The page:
H. They are also very sensitive and the slightest upset can prevent them from breeding, cause them to go off their food, and succumb to gut infections. Koalas are stoic creatures and put on a brave face until they are at death‘s door. One day they may appear healthy, the next they could be dead. Captive koalas have to be weighed daily to check that they are feeding properly. A sudden loss of weight is usually the only warning keepers have that their charge is ill. Only two keepers plus a vet were allowed to handle London Zoo‘s koalas, as these creatures are only comfortable with people they know. A request for the koala to be taken to meet the Queen was refused because of the distress this would have caused the marsupial. Sadly, London‘s Zoo no longer has a koala. Two years ago the female koala died of a cancer caused by a retrovirus. When they come into heat, female koalas become more active, and start losing weight, but after about sixteen days, heat ends and the weight piles back on. London‘s koala did not. Surgery revealed hundreds of pea-sized tumors.

I. Almost every zoo in Australia has koalas –the marsupial has become the Animal Ambassador of the nation, but nowhere outside Australia would handling by the public be allowed. Koala cuddling screams in the face of every rule of good care. First, some zoos allow koalas to be passed from stranger to stranger, many children who love to squeeze. Secondly, most people have no idea of how to handle the animals; they like to cling on to their handler, all in their own good time and use his or her arm as a tree. For such reasons, the Association of Fauna and Marine parks, an Australian conservation society is campaigning to ban koala cuddling. Policy on koala handling is determined by state government authorities. And the largest of the numbers in the Australian Nature Conservation Agency, with the aim of instituting national guidelines. Following a wave of publicity, some zoos and wildlife parks have stopped turning their koalas into photo.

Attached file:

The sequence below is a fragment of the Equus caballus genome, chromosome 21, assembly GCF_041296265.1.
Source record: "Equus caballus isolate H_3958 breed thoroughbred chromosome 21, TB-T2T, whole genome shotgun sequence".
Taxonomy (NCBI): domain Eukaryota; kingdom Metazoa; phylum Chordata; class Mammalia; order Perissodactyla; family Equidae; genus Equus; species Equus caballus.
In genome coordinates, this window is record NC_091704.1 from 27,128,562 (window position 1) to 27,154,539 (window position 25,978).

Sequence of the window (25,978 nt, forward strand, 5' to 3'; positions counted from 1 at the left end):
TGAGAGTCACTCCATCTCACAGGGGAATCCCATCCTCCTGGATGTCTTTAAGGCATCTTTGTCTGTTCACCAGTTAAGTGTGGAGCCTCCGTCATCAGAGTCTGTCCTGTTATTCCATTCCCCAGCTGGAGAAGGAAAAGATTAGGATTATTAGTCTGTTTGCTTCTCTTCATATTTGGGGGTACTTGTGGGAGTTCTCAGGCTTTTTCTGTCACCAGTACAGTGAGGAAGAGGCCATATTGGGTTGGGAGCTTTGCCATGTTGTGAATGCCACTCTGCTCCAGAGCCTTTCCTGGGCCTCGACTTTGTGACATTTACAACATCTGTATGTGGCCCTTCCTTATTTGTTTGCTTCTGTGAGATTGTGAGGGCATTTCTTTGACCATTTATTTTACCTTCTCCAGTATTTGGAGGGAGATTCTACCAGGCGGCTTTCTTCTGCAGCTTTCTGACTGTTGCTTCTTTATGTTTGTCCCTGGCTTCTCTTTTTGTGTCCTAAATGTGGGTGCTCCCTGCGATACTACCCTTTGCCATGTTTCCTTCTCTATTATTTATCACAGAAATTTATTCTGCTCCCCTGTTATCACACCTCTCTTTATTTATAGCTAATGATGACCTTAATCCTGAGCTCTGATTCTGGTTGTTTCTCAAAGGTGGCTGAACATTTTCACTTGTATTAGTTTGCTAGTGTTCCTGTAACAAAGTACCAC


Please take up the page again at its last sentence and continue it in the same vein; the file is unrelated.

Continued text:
Questions 1-5

Choose the correct letter, A, B, C or D. Write the correct letter in boxes 1- 5 on your answer sheet.

1 The main reason why koala declined is that they are killed EXCEPT FOR

  A by poachers

  B by diseases they got

  C giving too many birth yet survived little

  D accidents on the road

2 What can help koalas fully digest their food?

  A toxic substance in the leaves

  B organs that dissolve the fibres

  C remaining inactive for a period to digest

  D eating eucalyptus trees

3 What would koalas do when facing the dangerous situation?

  A show signs of being offended

  B counter attack furiously

  C use sharp claws to rip the man

  D use claws to grip the bark of trees.

4 In what ways Australian zoos exploit koalas?

  A encourage people to breed koalas as pets

  B allow tourists to hug the koalas

  C put them on the trees as a symbo1

  D establish a koala campaign

5 What would the government do to protect koalas from being endangered?

  A introduce koala protection guidelines

  B close some of the zoos

  C encourage people to resist visiting the zoos

  D persuade the public to learn more knowledge

Questions 6-12

Do the following statements agree with the information given in Reading Passage 1? In boxes 6-12 on your answer sheet, write

YES if the statement is true

NO if the statement is false

NOT GIVEN if the information is not given in the passage